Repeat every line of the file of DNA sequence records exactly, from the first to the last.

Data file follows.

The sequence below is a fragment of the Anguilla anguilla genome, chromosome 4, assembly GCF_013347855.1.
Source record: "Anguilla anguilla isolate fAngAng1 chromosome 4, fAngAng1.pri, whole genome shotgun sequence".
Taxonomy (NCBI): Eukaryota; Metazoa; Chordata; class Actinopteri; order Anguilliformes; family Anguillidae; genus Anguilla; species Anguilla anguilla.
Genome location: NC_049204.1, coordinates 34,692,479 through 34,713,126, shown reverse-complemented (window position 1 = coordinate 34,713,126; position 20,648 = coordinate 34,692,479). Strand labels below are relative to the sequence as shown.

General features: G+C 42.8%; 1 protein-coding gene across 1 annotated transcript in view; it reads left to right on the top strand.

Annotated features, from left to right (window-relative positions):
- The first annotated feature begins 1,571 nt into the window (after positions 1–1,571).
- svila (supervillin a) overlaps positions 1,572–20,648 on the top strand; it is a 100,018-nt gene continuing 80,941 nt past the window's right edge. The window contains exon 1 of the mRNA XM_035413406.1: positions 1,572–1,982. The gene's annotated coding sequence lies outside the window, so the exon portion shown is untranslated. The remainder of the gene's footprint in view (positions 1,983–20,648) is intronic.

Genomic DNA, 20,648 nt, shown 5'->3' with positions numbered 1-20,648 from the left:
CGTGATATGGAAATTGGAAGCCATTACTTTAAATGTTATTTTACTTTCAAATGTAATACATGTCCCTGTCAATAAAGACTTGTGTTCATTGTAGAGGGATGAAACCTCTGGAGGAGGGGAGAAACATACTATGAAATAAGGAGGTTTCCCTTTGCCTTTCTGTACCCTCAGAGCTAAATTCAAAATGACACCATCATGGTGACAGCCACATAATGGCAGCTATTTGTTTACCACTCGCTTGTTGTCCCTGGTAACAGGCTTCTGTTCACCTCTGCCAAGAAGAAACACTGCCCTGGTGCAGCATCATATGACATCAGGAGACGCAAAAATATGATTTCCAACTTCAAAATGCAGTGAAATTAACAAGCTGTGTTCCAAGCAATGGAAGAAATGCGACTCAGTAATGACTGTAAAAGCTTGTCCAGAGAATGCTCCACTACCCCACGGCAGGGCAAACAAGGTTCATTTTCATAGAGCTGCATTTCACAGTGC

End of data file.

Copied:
The sequence below is a fragment of the Anguilla anguilla genome, chromosome 4, assembly GCF_013347855.1.
Source record: "Anguilla anguilla isolate fAngAng1 chromosome 4, fAngAng1.pri, whole genome shotgun sequence".
Taxonomy (NCBI): Eukaryota; Metazoa; Chordata; class Actinopteri; order Anguilliformes; family Anguillidae; genus Anguilla; species Anguilla anguilla.
Genome location: NC_049204.1, coordinates 34,692,479 through 34,713,126, shown reverse-complemented (window position 1 = coordinate 34,713,126; position 20,648 = coordinate 34,692,479). Strand labels below are relative to the sequence as shown.

General features: G+C 42.8%; 1 protein-coding gene across 1 annotated transcript in view; it reads left to right on the top strand.

Annotated features, from left to right (window-relative positions):
- The first annotated feature begins 1,571 nt into the window (after positions 1–1,571).
- svila (supervillin a) overlaps positions 1,572–20,648 on the top strand; it is a 100,018-nt gene continuing 80,941 nt past the window's right edge. The window contains exon 1 of the mRNA XM_035413406.1: positions 1,572–1,982. The gene's annotated coding sequence lies outside the window, so the exon portion shown is untranslated. The remainder of the gene's footprint in view (positions 1,983–20,648) is intronic.

Genomic DNA, 20,648 nt, shown 5'->3' with positions numbered 1-20,648 from the left:
CGTGATATGGAAATTGGAAGCCATTACTTTAAATGTTATTTTACTTTCAAATGTAATACATGTCCCTGTCAATAAAGACTTGTGTTCATTGTAGAGGGATGAAACCTCTGGAGGAGGGGAGAAACATACTATGAAATAAGGAGGTTTCCCTTTGCCTTTCTGTACCCTCAGAGCTAAATTCAAAATGACACCATCATGGTGACAGCCACATAATGGCAGCTATTTGTTTACCACTCGCTTGTTGTCCCTGGTAACAGGCTTCTGTTCACCTCTGCCAAGAAGAAACACTGCCCTGGTGCAGCATCATATGACATCAGGAGACGCAAAAATATGATTTCCAACTTCAAAATGCAGTGAAATTAACAAGCTGTGTTCCAAGCAATGGAAGAAATGCGACTCAGTAATGACTGTAAAAGCTTGTCCAGAGAATGCTCCACTACCCCACGGCAGGGCAAACAAGGTTCATTTTCATAGAGCTGCATTTCACAGTGC